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Dryad

The latitudinal gradient of functional diversity of miocene marine mollusks from Chile

Cite this dataset

Grossmann, Mariana; Nielsen, Sven N.; Rivadeneira, Marcelo M.; Valdivia, Nelson (2022). The latitudinal gradient of functional diversity of miocene marine mollusks from Chile [Dataset]. Dryad. https://doi.org/10.5061/dryad.7pvmcvdxn

Abstract

Understanding latitudinal variations in biodiversity is central for biogeography. Along the coasts of the Southeast Pacific, several taxa show inverse latitudinal patterns of biodiversity, i.e., increasing species numbers from lower to higher latitudes. A plausible explanation for these patterns is that fjords, formed during the Pleistocene glaciations, increased the diversity of available biotopes that allowed for higher diversity in high latitudes. Assessing this hypothesis requires us to analyze latitudinal patterns of functional diversity (which is intimately related to niche use) in the absence of fjords, i.e., earlier than their formation. Here we test if the fossil record before the generation of fjords shows higher functional diversity at lower than at higher latitudes (a “regular” functional diversity gradient). We analyzed four components of functional diversity (functional richness, functional divergence, functional dispersion and functional evenness) for a fossil marine mollusk fauna from the lower Miocene (~18 million years ago) across four regions spanning more than 10 latitudinal degrees of the Chilean coast (between ~34°S and 45°S). The functional richness of gastropods and bivalves decreased non-linearly from low to high latitudes. Contrarily, the functional evenness of gastropods remained relatively constant across the region and that of bivalves peaked at 45°S. Both taxonomic groups’ functional divergence and functional dispersion did not exhibit clear patterns of latitudinal variation. The multivariate analysis uncovered non-linear latitudinal patterns in the abundance of functional groups (gastropods and bivalves), with the largest abundances towards lower latitudes. These results suggest that the niche breadth of mollusk assemblages might have decreased with latitude in the lower Miocene. This work can shed light on the mechanisms underlying the latitudinal variation of diversity observed today, offering a better understanding of how these patterns changed over time.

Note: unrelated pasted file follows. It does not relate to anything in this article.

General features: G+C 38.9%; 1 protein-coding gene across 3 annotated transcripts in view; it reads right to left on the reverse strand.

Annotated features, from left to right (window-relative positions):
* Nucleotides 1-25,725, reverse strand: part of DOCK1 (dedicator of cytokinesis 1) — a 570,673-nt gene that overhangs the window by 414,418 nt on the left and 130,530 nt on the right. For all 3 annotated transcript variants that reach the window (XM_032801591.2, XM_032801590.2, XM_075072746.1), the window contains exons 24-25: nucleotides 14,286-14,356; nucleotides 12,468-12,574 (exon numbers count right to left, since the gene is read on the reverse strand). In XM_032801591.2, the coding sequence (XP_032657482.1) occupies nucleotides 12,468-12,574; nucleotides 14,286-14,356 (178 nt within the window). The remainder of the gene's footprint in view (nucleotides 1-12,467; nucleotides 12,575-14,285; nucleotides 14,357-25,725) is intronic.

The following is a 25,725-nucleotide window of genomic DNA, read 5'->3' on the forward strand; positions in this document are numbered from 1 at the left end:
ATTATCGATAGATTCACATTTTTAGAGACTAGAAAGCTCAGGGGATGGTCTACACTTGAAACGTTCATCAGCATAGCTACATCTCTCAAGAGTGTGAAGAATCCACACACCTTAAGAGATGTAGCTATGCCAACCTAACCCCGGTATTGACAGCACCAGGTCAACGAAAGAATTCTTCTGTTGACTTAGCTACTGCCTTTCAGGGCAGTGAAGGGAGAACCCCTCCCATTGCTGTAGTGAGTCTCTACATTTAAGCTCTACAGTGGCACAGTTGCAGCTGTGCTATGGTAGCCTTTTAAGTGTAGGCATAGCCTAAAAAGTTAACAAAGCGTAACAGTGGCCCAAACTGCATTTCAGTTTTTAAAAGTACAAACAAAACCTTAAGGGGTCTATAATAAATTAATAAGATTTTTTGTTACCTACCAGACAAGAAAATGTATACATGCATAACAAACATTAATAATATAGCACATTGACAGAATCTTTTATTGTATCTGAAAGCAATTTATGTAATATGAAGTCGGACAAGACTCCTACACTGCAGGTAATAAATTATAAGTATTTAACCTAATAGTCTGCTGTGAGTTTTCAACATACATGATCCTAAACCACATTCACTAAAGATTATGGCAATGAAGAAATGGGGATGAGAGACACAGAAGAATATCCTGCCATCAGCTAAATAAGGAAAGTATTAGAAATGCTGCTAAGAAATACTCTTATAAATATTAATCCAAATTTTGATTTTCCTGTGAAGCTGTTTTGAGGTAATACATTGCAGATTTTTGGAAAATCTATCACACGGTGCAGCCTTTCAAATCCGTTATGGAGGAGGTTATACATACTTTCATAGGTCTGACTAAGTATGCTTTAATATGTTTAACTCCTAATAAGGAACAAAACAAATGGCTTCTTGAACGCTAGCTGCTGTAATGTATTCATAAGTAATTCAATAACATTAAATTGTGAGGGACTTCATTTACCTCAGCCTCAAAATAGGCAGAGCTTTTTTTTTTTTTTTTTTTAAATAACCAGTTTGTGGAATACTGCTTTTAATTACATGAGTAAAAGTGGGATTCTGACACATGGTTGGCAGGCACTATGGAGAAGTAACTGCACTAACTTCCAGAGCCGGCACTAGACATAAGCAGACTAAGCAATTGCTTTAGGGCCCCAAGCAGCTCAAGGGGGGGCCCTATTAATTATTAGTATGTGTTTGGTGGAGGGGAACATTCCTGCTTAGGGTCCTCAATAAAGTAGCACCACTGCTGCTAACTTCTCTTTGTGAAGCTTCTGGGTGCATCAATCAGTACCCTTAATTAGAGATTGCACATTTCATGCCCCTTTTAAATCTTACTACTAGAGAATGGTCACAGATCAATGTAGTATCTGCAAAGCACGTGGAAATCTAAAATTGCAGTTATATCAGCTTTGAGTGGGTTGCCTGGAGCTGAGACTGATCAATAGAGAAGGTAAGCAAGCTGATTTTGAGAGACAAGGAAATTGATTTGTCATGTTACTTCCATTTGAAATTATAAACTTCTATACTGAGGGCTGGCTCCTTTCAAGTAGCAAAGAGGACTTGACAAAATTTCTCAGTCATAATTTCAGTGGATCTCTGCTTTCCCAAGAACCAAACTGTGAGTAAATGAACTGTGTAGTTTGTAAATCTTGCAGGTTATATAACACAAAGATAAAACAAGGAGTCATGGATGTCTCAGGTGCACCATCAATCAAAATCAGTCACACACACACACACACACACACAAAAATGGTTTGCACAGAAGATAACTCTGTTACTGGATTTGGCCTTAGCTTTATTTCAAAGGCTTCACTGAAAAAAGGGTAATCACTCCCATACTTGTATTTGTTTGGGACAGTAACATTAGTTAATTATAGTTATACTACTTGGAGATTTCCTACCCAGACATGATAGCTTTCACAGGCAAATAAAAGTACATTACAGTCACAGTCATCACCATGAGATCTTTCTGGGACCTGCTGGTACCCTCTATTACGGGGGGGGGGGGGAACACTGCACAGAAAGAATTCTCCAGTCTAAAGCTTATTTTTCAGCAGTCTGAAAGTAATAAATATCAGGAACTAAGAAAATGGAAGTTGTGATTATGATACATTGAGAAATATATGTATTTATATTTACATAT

Methods

The dataset was collected at four regions along the Chilean Pacific Coast. The regions are Navidad South of San Antonio, 34°S) with 14 localities, Ranquil (Arauco peninsula, South of Concepción, 37°S) with 7 localities, Lacui (Pacific coast of Chiloé island, ca. 42°S) with 11 localities, and Los Chonos Archipelago (South of Chiloé Island, ca. 45°S) with 28 localities. These localities were selected, because they present a similar age and depositional environment (Kiel & Nielsen 2010, Encinas et al. 2018) of ca. 18Ma corresponding to the Early Miocene. Localities were sampled between the years 2000 and 2016, several of them repeatedly.

Specimens were collected from the surface of the rocky outcrops (superficial sampling) and by collecting bulk sediment samples (1.5kg to > 50kg due to the accessibility of localities and logistical difficulties). The area of each locality ranged from various decimeters to tens of meters, normally within one rock layer. Many localities were sampled several times over the years, but, because of difficult access, not all of them.

Each specimen was identified to the lowest possible taxonomic level, usually species level (see also Kiel & Nielsen 2010). The database contains a total of 355 species (93 bivalves and 262 gastropods) and 36,420 individuals (7,009 bivalves and 29,411 gastropods). Refer to Kiel and Nielsen (2010) for a detailed description of the dataset, although a taxonomically updated version including additional material is used here.

The dataset has been collected using Microsoft Access and porcessed using the R programming environment version 3.6.3 with the packages 'FD', 'tidyverse', 'lme4', 'MuMin', and 'vegan'. 

Funding

Agencia Nacional de Investigación y Desarrollo, Award: 1190529

Agencia Nacional de Investigación y Desarrollo, Award: 1150664

Agencia Nacional de Investigación y Desarrollo, Award: 1200843

Agencia Nacional de Investigación y Desarrollo, Award: 15150003

Agencia Nacional de Investigación y Desarrollo, Award: 21201811